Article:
If You Can Get a Line of Credit, Get a Line of Credit

Think of it as an insurance policy. You don’t have to spend it.

By Ami Kassar

I often meet entrepreneurs who have solid, profitable businesses and no debt. When I ask whether they have a line of credit for use in case of an emergency, they frequently answer that they are reluctant to get a line of credit because they are risk-averse and afraid to take on debt. This answer makes no sense to me.

There are a few things about lines of credit that are important to understand. For example, you are not required to use it. It is a checkbook that would give you some options and flexibility should your world turn upside down unexpectedly. Liquidity provides leverage and insurance, especially for small business owners. Try thinking of the line of credit as an insurance policy. How much life insurance do you have? And what premium do you pay for it? Just as with life insurance, you are paying for the security that the line of credit provides you.

We all have short memories. When things are going well, we naturally think the good times will go on forever. But if Covid taught us anything, it is that the world can turn on a dime, often in ways we could never imagine let alone  predict. This lesson was reinforced for me during the Great Recession.

Like many of you, I spent some of my early career with a big corporation. By 2008, I was chief innovation officer at a company that was one of the largest issuers of credit cards to small businesses. As the recession hit, more and more of my colleagues were laid off. Finally, one Friday, it was my turn. On my way home from being laid off, I stopped at a bank and deposited a check for the full amount of my home equity line of credit. The check had been sitting in my desk, unused, for the previous seven years. I started my company, MultiFunding, the next day.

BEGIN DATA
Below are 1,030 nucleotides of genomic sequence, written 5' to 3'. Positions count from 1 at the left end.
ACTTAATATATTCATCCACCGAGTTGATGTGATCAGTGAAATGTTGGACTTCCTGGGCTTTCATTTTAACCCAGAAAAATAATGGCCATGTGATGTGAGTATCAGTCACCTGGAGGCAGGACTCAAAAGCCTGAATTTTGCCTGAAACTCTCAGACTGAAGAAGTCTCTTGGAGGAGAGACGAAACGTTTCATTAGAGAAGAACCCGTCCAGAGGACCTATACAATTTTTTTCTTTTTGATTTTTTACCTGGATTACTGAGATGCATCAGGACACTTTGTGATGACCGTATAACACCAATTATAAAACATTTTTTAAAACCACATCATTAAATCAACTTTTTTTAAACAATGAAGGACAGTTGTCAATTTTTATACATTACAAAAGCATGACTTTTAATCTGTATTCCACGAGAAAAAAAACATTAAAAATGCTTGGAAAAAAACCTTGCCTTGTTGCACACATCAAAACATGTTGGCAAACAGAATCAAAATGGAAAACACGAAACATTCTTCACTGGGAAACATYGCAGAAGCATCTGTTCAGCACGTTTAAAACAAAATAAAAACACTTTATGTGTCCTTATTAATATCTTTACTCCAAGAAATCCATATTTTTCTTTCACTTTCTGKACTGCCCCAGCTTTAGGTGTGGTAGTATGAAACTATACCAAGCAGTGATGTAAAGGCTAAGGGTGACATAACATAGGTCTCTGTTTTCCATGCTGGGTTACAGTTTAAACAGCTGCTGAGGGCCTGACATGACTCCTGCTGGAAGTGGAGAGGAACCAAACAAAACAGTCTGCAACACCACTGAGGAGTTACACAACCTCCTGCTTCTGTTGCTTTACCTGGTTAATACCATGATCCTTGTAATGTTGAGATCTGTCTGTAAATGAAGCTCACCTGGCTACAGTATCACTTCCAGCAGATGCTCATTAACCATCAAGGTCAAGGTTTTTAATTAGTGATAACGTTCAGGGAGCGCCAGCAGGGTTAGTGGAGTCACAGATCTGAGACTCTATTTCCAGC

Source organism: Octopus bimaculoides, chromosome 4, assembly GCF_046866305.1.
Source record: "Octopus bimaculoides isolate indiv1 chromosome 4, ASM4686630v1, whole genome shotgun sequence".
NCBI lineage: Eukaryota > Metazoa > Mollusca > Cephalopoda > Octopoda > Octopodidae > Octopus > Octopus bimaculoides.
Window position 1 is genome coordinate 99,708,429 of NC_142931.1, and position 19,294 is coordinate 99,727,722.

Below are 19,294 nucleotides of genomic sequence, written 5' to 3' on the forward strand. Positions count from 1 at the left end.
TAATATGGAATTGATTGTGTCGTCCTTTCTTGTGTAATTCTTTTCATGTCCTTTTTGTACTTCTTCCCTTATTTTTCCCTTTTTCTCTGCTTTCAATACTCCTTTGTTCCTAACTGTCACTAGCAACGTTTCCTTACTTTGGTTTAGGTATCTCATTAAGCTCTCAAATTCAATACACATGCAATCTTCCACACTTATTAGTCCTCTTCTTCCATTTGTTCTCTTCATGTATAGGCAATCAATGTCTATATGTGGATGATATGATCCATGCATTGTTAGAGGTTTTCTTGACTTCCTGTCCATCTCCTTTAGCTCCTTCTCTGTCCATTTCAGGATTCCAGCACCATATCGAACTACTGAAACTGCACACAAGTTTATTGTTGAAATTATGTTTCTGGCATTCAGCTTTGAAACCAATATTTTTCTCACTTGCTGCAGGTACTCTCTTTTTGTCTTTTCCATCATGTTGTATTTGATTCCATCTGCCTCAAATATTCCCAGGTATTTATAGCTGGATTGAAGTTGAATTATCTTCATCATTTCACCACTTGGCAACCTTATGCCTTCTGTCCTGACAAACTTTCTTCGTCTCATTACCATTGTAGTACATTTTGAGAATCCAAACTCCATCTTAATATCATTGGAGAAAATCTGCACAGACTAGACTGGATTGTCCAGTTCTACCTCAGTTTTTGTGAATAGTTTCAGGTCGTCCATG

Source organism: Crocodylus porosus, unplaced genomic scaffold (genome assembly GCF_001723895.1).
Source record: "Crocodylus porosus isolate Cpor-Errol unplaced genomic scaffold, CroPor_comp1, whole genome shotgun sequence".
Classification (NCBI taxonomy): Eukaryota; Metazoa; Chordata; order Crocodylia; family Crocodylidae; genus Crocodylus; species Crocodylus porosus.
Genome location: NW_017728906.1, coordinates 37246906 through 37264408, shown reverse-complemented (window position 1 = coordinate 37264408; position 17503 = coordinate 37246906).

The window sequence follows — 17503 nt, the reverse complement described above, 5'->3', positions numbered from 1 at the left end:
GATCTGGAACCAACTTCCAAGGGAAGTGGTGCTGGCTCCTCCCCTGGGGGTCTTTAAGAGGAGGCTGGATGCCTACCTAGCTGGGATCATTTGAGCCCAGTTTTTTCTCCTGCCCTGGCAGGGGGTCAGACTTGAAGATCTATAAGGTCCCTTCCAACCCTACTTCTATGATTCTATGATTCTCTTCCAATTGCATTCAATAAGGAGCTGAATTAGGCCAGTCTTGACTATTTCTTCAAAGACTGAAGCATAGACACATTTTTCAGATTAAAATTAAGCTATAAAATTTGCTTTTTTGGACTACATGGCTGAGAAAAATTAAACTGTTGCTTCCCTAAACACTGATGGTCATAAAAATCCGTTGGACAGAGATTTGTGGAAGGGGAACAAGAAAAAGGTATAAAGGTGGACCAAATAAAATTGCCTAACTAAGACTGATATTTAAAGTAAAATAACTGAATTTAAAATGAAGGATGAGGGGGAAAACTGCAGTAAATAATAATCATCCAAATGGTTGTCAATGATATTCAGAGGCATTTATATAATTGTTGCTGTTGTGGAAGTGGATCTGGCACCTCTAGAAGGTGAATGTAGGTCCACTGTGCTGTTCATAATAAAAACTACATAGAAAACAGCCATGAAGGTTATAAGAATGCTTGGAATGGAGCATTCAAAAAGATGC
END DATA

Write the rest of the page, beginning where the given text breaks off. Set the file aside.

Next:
I tell this story because it fits well with the current uncertainty we face with our economy. When I took out that home equity line seven years earlier, I had no idea what I would ever use it for. But I knew that I would likely face some unexpected challenges and opportunities at some point. I recognized back then that getting the home equity line while I was financially stable enough to be approved was the right choice. Had I not done that, I have no idea what I would have done after being laid off.

And that is why I always tell entrepreneurs and small business owners that the best time to get a loan or line of credit is when you don’t need one. It can be challenging—or near impossible—to get financing when you’re at the bottom of the trough rather than surging to the top of the hill. When you obtain a line of credit, I generally suggest that the amount should be for about 10 percent of your top-line sales, 85 percent of accounts receivable, or 50 percent of inventory, whichever is greater.

Ami Kassar is CEO of MultiFunding.

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